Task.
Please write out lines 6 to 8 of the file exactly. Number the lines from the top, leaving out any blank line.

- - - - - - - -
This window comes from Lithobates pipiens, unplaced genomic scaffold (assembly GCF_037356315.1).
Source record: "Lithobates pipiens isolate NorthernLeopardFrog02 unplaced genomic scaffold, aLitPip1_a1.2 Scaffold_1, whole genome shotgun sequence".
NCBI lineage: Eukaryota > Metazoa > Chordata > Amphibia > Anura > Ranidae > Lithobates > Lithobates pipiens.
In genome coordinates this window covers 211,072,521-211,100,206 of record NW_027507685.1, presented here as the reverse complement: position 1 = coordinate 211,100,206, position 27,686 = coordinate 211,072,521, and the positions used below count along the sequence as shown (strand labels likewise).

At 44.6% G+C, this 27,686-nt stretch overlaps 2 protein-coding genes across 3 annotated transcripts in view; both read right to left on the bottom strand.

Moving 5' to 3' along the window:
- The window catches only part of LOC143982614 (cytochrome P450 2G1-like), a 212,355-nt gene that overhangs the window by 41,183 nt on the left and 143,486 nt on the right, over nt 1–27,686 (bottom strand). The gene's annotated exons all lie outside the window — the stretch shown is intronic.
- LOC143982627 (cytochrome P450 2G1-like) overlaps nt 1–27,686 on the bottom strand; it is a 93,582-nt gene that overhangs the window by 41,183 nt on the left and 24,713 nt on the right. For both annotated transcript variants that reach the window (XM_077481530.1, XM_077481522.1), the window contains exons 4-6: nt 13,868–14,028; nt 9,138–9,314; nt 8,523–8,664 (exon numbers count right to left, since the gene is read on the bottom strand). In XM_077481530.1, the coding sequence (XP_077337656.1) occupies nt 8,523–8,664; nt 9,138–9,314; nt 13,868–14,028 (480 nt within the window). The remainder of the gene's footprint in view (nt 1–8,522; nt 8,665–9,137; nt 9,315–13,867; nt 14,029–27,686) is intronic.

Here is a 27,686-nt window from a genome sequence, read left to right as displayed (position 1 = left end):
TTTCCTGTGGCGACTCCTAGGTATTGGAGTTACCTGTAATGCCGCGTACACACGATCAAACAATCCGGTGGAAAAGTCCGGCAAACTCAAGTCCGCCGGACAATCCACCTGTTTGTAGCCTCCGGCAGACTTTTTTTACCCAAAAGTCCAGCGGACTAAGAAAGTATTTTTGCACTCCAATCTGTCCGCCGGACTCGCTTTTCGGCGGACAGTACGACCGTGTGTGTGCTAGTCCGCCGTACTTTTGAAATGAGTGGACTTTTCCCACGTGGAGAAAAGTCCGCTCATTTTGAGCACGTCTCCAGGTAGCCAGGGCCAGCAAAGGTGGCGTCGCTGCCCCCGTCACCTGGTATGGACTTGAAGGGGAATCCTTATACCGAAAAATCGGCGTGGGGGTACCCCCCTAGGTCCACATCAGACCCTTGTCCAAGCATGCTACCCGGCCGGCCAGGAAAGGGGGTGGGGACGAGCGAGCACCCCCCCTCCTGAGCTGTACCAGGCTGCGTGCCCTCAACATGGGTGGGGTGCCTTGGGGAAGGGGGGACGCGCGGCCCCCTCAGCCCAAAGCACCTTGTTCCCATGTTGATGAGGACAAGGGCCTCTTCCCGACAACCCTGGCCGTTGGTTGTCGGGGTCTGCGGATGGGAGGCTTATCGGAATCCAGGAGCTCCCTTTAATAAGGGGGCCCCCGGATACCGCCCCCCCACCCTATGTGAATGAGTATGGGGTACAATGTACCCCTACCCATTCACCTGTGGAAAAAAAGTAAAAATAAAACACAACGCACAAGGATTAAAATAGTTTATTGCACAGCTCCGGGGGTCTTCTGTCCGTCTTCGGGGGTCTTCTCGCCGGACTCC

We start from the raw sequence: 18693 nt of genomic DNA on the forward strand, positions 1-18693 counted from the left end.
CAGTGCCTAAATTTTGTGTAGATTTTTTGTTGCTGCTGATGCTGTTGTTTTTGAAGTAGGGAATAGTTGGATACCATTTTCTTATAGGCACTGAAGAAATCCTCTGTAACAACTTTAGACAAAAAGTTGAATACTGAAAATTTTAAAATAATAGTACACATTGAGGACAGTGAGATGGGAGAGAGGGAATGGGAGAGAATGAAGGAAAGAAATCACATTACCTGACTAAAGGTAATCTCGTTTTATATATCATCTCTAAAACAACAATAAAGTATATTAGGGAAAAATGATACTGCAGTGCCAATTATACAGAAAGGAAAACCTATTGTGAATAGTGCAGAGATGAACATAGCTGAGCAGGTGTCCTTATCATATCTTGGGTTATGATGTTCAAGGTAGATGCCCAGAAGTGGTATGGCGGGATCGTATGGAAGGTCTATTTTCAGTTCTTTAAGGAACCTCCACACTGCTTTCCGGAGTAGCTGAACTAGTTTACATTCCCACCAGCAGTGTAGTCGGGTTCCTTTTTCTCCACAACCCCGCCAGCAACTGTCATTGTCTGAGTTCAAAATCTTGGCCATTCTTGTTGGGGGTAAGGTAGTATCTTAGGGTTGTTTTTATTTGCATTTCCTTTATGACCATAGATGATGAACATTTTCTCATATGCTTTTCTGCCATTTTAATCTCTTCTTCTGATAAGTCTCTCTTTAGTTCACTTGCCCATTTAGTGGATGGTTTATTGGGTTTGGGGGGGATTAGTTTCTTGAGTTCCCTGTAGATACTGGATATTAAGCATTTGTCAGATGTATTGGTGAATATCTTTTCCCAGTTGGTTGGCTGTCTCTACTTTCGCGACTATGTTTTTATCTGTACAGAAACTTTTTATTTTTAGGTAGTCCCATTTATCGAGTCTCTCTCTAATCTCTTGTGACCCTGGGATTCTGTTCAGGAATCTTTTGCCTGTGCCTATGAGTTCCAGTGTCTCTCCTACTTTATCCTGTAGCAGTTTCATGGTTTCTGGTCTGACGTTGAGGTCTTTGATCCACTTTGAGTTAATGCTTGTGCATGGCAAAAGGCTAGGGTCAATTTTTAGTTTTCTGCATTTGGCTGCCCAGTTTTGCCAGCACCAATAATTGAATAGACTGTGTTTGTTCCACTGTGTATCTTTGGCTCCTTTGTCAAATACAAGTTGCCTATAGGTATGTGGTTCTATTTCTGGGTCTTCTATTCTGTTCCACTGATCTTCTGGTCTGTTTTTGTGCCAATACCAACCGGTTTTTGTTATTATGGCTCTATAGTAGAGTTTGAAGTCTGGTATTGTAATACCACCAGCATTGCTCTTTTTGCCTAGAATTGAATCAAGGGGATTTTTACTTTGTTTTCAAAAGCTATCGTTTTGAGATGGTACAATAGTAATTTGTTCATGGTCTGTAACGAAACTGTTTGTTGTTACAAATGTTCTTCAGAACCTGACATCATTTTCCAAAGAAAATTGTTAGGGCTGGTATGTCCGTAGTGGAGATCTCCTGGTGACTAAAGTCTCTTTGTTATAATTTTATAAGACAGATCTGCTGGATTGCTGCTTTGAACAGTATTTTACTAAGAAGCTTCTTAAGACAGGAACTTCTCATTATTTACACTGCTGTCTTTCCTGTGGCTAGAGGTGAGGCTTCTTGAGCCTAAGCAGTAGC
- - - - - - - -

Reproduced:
Moving 5' to 3' along the window:
- The window catches only part of LOC143982614 (cytochrome P450 2G1-like), a 212,355-nt gene that overhangs the window by 41,183 nt on the left and 143,486 nt on the right, over nt 1–27,686 (bottom strand). The gene's annotated exons all lie outside the window — the stretch shown is intronic.
- LOC143982627 (cytochrome P450 2G1-like) overlaps nt 1–27,686 on the bottom strand; it is a 93,582-nt gene that overhangs the window by 41,183 nt on the left and 24,713 nt on the right. For both annotated transcript variants that reach the window (XM_077481530.1, XM_077481522.1), the window contains exons 4-6: nt 13,868–14,028; nt 9,138–9,314; nt 8,523–8,664 (exon numbers count right to left, since the gene is read on the bottom strand). In XM_077481530.1, the coding sequence (XP_077337656.1) occupies nt 8,523–8,664; nt 9,138–9,314; nt 13,868–14,028 (480 nt within the window). The remainder of the gene's footprint in view (nt 1–8,522; nt 8,665–9,137; nt 9,315–13,867; nt 14,029–27,686) is intronic.